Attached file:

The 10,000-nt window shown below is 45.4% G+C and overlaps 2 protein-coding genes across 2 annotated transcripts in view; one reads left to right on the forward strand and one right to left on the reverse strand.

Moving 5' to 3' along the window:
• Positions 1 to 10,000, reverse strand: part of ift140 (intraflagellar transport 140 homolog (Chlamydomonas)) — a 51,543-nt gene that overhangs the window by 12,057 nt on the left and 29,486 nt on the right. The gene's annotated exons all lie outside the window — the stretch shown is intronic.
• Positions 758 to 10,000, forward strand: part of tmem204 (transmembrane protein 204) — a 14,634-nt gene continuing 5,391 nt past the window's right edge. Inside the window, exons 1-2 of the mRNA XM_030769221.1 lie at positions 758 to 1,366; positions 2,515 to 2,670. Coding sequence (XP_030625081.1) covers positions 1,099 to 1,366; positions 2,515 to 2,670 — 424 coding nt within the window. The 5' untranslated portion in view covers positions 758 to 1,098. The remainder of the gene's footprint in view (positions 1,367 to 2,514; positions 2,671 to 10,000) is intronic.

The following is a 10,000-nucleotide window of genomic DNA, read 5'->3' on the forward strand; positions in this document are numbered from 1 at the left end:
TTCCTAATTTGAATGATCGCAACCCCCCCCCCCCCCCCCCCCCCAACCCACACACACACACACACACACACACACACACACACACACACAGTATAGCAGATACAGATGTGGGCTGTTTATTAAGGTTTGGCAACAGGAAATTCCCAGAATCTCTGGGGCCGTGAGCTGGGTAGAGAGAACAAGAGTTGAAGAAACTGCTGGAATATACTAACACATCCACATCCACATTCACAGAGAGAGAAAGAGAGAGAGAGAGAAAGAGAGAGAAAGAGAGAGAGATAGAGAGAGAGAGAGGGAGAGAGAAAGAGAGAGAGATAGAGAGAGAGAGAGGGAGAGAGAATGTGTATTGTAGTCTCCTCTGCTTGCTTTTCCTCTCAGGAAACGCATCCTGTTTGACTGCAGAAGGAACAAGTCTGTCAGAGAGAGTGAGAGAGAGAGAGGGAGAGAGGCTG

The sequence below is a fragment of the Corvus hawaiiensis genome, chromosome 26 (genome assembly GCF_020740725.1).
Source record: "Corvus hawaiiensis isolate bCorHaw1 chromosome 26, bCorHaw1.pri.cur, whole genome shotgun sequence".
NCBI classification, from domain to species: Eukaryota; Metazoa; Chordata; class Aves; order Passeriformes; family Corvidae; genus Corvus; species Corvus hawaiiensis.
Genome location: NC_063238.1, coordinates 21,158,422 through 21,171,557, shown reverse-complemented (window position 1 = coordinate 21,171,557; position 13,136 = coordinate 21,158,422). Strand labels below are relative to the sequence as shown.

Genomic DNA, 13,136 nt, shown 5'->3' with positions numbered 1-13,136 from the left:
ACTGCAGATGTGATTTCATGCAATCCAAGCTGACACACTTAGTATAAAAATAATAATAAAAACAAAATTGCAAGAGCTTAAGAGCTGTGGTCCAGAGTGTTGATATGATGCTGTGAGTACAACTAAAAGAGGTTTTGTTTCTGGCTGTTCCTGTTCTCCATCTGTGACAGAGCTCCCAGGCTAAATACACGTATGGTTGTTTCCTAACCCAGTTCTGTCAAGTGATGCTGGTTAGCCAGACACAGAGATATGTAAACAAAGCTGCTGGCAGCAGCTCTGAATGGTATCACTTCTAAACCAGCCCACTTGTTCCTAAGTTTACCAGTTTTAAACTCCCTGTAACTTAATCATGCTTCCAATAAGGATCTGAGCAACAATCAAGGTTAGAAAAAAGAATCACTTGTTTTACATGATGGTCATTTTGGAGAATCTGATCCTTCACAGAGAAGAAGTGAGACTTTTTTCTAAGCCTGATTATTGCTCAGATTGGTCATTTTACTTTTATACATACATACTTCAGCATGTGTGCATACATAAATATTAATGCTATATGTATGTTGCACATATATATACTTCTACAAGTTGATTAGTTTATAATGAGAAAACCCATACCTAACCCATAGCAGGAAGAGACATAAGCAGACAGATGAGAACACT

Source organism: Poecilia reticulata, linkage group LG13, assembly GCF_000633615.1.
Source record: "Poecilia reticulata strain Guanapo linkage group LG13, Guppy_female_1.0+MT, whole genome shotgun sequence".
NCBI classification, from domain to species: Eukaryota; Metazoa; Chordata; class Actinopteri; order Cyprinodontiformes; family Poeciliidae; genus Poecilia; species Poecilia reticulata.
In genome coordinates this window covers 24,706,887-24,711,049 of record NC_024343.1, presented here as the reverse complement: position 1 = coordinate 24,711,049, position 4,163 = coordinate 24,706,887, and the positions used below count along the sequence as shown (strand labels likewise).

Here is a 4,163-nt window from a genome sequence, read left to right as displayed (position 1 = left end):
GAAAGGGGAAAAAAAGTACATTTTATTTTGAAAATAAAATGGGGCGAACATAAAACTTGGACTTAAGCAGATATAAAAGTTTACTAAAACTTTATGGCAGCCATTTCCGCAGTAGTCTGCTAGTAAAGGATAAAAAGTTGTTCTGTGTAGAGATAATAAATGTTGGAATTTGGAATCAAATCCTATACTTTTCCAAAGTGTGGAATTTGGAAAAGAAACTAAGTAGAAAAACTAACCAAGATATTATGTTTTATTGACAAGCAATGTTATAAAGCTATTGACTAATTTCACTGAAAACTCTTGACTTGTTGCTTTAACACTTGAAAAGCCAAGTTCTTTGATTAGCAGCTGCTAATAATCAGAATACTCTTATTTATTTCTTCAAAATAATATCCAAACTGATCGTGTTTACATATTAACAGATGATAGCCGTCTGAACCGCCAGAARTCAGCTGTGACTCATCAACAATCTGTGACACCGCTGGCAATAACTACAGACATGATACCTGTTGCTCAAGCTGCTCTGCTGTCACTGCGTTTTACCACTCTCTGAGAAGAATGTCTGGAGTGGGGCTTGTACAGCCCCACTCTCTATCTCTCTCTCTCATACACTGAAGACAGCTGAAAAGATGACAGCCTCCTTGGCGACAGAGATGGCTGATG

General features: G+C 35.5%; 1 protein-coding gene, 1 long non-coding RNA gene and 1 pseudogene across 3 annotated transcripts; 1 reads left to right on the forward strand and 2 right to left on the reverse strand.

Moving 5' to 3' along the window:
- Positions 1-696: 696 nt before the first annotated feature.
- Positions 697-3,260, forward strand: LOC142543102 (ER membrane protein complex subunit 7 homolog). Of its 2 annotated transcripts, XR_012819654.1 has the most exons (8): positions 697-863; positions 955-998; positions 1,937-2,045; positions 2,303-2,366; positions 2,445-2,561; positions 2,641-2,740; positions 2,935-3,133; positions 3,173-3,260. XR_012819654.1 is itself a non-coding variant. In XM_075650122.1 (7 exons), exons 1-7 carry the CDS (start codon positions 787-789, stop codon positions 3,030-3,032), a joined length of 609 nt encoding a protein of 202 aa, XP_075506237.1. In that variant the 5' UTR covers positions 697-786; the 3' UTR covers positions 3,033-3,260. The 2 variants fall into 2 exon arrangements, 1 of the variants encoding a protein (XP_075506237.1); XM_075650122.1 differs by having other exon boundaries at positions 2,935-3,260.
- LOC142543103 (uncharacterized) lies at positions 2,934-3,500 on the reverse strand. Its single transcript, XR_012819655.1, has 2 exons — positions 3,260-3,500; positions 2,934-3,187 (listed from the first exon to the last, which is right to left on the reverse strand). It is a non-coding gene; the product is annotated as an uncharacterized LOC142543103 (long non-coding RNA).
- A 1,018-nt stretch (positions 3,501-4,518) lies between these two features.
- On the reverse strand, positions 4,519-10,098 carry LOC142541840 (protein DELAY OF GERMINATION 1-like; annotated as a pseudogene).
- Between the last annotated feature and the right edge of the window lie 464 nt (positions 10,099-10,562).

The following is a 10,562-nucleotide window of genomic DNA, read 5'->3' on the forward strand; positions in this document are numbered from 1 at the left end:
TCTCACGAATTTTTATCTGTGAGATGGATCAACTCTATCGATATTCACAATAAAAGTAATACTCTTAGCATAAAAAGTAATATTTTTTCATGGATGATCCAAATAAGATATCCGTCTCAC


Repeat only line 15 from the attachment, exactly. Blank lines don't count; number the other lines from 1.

NCBI classification, from domain to species: Eukaryota; Metazoa; Chordata; class Actinopteri; order Cyprinodontiformes; family Poeciliidae; genus Poecilia; species Poecilia reticulata.